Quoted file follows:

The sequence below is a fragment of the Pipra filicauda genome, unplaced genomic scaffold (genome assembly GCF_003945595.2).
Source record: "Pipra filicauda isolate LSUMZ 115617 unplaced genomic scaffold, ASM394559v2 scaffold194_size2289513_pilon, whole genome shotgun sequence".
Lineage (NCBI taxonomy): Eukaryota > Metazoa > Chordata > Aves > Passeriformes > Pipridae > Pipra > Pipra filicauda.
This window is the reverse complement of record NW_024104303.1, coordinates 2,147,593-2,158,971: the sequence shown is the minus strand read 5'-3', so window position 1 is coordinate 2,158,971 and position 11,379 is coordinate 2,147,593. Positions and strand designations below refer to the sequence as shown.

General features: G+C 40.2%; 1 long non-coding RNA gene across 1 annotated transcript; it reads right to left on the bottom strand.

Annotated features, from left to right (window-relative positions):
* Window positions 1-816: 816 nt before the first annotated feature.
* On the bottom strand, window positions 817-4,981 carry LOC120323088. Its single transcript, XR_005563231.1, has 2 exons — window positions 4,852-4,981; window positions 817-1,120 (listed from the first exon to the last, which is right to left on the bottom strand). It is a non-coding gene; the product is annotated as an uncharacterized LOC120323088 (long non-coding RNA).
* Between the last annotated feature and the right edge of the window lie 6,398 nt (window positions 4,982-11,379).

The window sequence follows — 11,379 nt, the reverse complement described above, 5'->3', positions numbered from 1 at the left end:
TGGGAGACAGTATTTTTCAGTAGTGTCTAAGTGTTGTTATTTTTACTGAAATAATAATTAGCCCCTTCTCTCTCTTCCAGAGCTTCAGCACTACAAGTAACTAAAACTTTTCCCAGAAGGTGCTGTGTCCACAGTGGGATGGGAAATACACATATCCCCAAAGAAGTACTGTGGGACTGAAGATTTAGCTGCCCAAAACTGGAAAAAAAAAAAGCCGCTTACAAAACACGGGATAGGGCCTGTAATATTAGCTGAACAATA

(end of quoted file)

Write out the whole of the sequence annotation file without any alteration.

The sequence below is a fragment of the Pipra filicauda genome, unplaced genomic scaffold (genome assembly GCF_003945595.2).
Source record: "Pipra filicauda isolate LSUMZ 115617 unplaced genomic scaffold, ASM394559v2 scaffold194_size2289513_pilon, whole genome shotgun sequence".
Lineage (NCBI taxonomy): Eukaryota > Metazoa > Chordata > Aves > Passeriformes > Pipridae > Pipra > Pipra filicauda.
This window is the reverse complement of record NW_024104303.1, coordinates 2,147,593-2,158,971: the sequence shown is the minus strand read 5'-3', so window position 1 is coordinate 2,158,971 and position 11,379 is coordinate 2,147,593. Positions and strand designations below refer to the sequence as shown.

General features: G+C 40.2%; 1 long non-coding RNA gene across 1 annotated transcript; it reads right to left on the bottom strand.

Annotated features, from left to right (window-relative positions):
* Window positions 1-816: 816 nt before the first annotated feature.
* On the bottom strand, window positions 817-4,981 carry LOC120323088. Its single transcript, XR_005563231.1, has 2 exons — window positions 4,852-4,981; window positions 817-1,120 (listed from the first exon to the last, which is right to left on the bottom strand). It is a non-coding gene; the product is annotated as an uncharacterized LOC120323088 (long non-coding RNA).
* Between the last annotated feature and the right edge of the window lie 6,398 nt (window positions 4,982-11,379).

The window sequence follows — 11,379 nt, the reverse complement described above, 5'->3', positions numbered from 1 at the left end:
TGGGAGACAGTATTTTTCAGTAGTGTCTAAGTGTTGTTATTTTTACTGAAATAATAATTAGCCCCTTCTCTCTCTTCCAGAGCTTCAGCACTACAAGTAACTAAAACTTTTCCCAGAAGGTGCTGTGTCCACAGTGGGATGGGAAATACACATATCCCCAAAGAAGTACTGTGGGACTGAAGATTTAGCTGCCCAAAACTGGAAAAAAAAAAAGCCGCTTACAAAACACGGGATAGGGCCTGTAATATTAGCTGAACAATA